A major hurdle in mainstream E2E (end-to-end) e-voting system designs is a multiparty protocol ceremony coordination required for initiating a threshold decryption key and performing decryption at the end of the vote. The voter's anonymity demands independence of the involved parties, which introduces a risk of sabotage where election results could be left undecrypted and unannounced. Moreover, due to the need to encode ballot selection in a group element, only a limited number of ballot types can be supported and face challenges, for instance, for cardinal and budget planning ballots. This is even more restrictive when a homomorphic counting procedure is employed.

An alternative approach is to anonymise voter's credentials instead of the votes. The idea has been explored with blind signature schemes, but auditing the authority's issuance of signatures and detecting key leaks remains unresolved. A subsequent method, proposed by Haenni & Spycher, leverages ElGamal re-encryption to verifiably exponentiate voters' public keys in tandem with a generator using zero-knowledge proofs. Together with a history tree bulletin board implementation, it forms the foundation for the design of the PeaceFounder voting system.

The PeaceFounder voting system builds upon the foundational work of Haenni & Spycher, serving as a practical implementation of their proposal. Nevertheless, PeaceFounder introduces several key features:

  • A scalable bulletin board design with thin-member clients ensuring the immutability of all published records without replication;
  • A registration protocol for new members that catches them up with the current relative generator;
  • Mechanisms to handle uncooperative bulletin boards through auditors/proxies while preventing potential exploitation by coercers and bribers with time-restricted receipt freeness and revoting;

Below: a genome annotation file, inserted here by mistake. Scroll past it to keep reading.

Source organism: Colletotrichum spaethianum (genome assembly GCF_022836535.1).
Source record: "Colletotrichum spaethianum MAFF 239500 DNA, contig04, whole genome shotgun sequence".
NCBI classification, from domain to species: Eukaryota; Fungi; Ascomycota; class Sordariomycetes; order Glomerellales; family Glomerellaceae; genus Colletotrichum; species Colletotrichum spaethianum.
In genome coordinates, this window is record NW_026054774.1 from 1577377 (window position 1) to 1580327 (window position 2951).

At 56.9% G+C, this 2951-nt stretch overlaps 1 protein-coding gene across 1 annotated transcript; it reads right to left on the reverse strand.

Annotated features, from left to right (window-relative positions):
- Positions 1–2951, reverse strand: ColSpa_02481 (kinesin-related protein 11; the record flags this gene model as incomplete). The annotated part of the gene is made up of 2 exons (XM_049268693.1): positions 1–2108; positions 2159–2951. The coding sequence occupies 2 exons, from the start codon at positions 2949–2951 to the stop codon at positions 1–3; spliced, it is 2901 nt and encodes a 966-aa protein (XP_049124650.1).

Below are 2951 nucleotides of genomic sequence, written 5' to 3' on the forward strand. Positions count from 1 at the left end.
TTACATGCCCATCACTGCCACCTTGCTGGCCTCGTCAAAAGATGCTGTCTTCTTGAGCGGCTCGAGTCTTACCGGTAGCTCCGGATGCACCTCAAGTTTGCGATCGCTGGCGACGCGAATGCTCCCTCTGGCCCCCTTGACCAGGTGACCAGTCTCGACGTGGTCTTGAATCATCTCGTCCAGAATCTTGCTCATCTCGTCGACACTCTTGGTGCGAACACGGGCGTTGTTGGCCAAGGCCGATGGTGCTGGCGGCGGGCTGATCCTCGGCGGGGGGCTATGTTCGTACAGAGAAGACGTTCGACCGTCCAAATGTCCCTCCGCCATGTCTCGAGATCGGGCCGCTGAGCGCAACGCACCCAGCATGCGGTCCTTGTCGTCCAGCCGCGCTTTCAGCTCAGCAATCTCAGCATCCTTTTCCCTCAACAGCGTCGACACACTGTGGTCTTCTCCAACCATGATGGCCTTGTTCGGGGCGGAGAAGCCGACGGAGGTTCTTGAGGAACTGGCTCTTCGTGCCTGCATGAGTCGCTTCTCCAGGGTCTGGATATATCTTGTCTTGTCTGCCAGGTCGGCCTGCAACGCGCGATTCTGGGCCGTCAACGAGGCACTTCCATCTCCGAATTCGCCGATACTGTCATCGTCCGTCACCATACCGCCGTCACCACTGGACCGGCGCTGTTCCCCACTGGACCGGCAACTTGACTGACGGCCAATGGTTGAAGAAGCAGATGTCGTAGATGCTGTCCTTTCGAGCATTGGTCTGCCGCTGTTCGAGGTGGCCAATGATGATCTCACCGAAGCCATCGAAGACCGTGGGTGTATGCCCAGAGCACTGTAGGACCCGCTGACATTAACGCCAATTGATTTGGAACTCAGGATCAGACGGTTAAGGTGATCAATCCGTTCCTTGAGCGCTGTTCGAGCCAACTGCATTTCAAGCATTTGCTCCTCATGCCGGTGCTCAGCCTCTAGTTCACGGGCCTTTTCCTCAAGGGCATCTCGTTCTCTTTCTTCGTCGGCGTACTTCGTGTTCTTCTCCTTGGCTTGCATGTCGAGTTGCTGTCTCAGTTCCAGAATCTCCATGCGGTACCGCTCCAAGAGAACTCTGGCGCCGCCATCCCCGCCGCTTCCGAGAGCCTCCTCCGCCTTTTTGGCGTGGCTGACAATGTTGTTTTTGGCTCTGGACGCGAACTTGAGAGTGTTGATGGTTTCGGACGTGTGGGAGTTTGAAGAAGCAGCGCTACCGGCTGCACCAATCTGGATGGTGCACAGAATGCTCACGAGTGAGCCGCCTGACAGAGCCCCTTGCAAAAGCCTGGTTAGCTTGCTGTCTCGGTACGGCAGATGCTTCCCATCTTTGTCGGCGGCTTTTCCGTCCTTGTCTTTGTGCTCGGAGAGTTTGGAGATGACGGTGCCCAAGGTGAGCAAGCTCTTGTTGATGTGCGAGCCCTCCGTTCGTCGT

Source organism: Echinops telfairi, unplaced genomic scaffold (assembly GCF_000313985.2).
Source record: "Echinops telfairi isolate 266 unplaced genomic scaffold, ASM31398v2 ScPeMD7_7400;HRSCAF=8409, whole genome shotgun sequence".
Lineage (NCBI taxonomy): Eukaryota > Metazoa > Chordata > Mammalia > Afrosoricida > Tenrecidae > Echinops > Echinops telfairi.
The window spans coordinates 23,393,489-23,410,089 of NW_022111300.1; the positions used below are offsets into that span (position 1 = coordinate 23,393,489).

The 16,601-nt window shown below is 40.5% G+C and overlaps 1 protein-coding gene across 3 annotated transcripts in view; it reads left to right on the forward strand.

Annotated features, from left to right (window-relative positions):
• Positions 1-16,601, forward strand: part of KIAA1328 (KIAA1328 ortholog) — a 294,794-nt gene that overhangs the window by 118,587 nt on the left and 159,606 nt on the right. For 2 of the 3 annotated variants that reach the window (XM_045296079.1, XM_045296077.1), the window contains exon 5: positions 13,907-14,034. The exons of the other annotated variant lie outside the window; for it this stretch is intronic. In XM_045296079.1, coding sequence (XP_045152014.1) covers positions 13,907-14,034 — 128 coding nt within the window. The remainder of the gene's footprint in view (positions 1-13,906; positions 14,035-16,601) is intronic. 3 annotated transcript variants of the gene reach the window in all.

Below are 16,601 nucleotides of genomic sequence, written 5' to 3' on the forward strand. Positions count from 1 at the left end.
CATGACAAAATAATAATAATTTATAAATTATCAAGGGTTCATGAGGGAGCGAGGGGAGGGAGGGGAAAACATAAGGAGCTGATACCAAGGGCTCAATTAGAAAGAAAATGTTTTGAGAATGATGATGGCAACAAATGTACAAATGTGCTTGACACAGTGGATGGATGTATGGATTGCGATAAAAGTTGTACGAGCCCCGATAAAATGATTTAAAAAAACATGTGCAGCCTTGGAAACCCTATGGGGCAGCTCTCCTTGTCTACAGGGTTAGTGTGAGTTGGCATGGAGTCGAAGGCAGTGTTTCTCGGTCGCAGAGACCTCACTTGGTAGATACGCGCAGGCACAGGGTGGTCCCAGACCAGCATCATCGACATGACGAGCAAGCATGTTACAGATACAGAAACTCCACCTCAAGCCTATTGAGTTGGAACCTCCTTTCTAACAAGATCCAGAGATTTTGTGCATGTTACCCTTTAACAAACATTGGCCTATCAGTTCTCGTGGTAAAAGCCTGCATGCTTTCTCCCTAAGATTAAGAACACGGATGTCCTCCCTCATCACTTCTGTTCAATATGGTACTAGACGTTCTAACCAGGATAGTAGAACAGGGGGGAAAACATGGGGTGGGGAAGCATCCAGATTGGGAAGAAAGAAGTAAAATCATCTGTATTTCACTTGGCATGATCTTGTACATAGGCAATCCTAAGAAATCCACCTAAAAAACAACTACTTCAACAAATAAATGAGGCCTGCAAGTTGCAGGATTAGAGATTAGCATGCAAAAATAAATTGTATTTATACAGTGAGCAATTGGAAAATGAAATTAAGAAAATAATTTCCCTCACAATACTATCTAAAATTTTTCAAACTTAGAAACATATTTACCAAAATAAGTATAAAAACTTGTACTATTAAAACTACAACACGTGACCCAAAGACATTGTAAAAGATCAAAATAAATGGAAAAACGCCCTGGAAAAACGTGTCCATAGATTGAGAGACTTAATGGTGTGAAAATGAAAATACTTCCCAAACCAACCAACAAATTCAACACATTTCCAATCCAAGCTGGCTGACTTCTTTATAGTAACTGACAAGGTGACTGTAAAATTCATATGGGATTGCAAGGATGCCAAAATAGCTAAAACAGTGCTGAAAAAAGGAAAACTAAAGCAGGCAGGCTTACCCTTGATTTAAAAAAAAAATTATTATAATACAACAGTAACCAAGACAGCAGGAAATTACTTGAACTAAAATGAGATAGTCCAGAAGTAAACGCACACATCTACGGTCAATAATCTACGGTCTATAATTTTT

• A system allowing a member's device to detect private key leaks coming from spyware or bad cryptography via sequence numbers and bitmasks;
  • A malware detection mechanism post-voting, where the device displayed receipt, is compared to a bulletin board while not being deceived into verifying another voter's vote.

Furthermore, PeaceFounder demonstrates that a single maintainer can feasibly deploy the system. That is possible due to the lack of a multi-party ceremony and member device accountability of the bulletin board. It also offers seamless integration opportunities with existing infrastructure and political environment for supporting different ways proposals are put to the ballot box, and member authenticity is verified and later audited. Additionally, the PeaceFounder showcases user experience for the voter, minimising their exposure to complex byte strings while maintaining cryptographic soundness along with other usability improvements.


For a demo, go to the PeaceFounderDemo repository. A 10-minute YouTube demonstration is available here:



  • Rolf Haenni and Oliver Spycher. Secure internet voting on limited devices with anonymized DSA public keys. 2011
  • Scott A. Crosby and Dan S. Wallach. Efficient data structures for tamper-evident logging. 2009
  • Björn Terelius and Douglas Wikström. Proofs of restricted shuffles. 2010.